Will you be celebrating Mardi Gras on March 6th?
If you hadn’t planned to, perhaps this fun food dessert project will appeal to you.
Your challenge: to create your own version of King Cake, the staple Mardi Gras dessert (the history of Mardi Gras).
Or bake this recipe from scratch.
Or, make your favorite bundt with tri-colored boiled icing. Or cupcakes, with colored batter and/or variously iced in green, gold and purple.
It could be any type of cake, cheesecake, a cream pie, cookies, trifle, pastry…. Apply a King Cake theme to one of your favorite desserts.
WHAT IS KING CAKE?
The King Cake (photo #1) is a Mardi Gras tradition in New Orleans, made only during this time of year. Just about every bakery sells the cake. Fans all over the country purchase the cakes by mail order.
You can make a classic King Cake with this kit from King Arthur Flour.
King cake is typically a Danish yeast ring (some are elaborately braided), brioche or cinnamon bread. It is covered by a poured white icing and sprinkled with purple, green and gold colored sugar.
What makes a King Cake fun is the hidden charm—originally a baby, representing baby Jesus and now any charm you like.
SAFETY NOTE: To avoid broken teeth on a coin, or accidentally swallowing a small charm, choose your charm wisely.
And don’t bake a plastic charm in the cake: It will melt. Inserting a plastic charm from the bottom of the baked cake is the best way to go. (Poke a hole in the underside and insert the charm.)
The person who gets the slice with the charm gets luck and prosperity for the year. In some traditions is given a gold cardboard crown (the Epiphany Cake tradition) and becomes “king” or “queen” for the day.
Most are covered in bright sanding sugars or icings in the Mardi Gras colors: green (faith), gold (power) and purple (justice).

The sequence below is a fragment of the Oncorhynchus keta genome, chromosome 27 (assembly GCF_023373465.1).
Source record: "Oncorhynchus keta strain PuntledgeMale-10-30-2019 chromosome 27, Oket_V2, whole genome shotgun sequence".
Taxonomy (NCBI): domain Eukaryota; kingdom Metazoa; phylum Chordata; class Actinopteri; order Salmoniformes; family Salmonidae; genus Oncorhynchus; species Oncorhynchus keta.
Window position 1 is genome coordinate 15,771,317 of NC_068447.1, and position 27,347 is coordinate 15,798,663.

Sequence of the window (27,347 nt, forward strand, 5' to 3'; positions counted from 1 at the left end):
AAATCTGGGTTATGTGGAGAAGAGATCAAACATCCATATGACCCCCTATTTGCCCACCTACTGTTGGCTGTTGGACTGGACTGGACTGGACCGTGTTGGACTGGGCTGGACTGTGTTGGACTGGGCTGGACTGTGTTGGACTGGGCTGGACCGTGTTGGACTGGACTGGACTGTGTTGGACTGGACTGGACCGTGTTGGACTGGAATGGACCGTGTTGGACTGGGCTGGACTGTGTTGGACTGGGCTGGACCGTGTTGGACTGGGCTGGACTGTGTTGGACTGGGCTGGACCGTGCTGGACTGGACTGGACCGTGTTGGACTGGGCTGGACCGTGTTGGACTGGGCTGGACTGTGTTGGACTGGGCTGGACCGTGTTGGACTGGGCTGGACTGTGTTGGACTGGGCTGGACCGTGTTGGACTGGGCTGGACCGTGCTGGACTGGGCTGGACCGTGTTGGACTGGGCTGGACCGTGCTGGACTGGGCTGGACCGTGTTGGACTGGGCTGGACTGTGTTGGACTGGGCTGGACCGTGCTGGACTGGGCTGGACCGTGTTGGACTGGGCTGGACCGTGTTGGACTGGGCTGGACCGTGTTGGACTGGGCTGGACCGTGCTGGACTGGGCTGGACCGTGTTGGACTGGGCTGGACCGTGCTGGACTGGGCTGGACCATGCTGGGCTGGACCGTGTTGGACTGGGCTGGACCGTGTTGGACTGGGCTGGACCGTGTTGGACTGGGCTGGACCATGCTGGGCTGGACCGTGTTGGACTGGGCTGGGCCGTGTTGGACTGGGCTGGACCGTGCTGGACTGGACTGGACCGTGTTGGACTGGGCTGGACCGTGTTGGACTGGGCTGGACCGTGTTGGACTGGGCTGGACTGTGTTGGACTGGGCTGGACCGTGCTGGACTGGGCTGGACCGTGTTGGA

Some are filled with candied or glazed fruits.
A small toy baby, representing the Infant Jesus, is typically inserted into the cake. The person who gets the slice with the baby wins a gold [cardboard] crown.
If you’d like to understand more about it, here’s the history of King Cake.
HOW WILL YOUR INTERPRETATION TAKE SHAPE?
Whatever you make, use the three Mardi Gras colors (green, gold and purple). You can do this, for example, with:
Candies (Sixlets, fruit sours, etc.)
Colored batter or dough
Colored dessert sauces
Colored icing or whipped cream
Colored sauces or purées
Fondant or marzipan
Sprinkles/sprinkle mixes, confetti, pearls and other garnishes
Colored white chocolate bark, fondue, etc.
Cheesecake (including individual cheesecakes) with tricolor toppings (fruits, glitter, etc.—photo #2)
Cookies, from iced sugar cookies to macarons (photo #5)to peanut butter (photo #4) and spritz cookies (photo #3)
Ice cream cake
Iced cupcakes, donuts, cinnamon rolls
Muffins with tricolor fruits
Popcorn with tricolor sprinkles
Pudding/mousse (colored vanilla, white chocolate)
Here are some ideas.
And, it doesn’t have to be sweet. In Spain, Roscón de Reyes (or rosca de reyes—ring of the kings) is traditionally eaten to celebrate Epiphany. You can add the Mardi Gras colors to create King Cake’s brother, King Bread.
Consider a savory bread filled or topped with yellow, green and purple bell peppers (photo #6).
Colored Cocktails In Gold, Green & Purple
Gumbalaya (a cross of gumbo and jambalaya)
MARDI GRAS RECIPES
 Classic King Cake: a yeast ring with boiled white icing and tri-color sprinkles (photo courtesy Hudson Chocolates).
 A deconstructed King Cake, a fun variation and a way to show your creativity. Note that the baby is standing on top of the cake (photo courtesy Restaurant Revolution | NOLA).
 Many cookies are just waiting to be decorated in green, gold and purple. Here’s the recipe for these spritz cookies from Karen’s Kitchen Stories.
 You don’t have to be an expert baker to create your King Cake interpretation. These peanut butter cookies were transformed with food color (photo courtesy Jif).
 Tri-color macarons (photo courtesy Sucre | NOLA).
 A savory bread ring with Mardi Gras colors: King Bread (photo courtesy Tres Pupusas).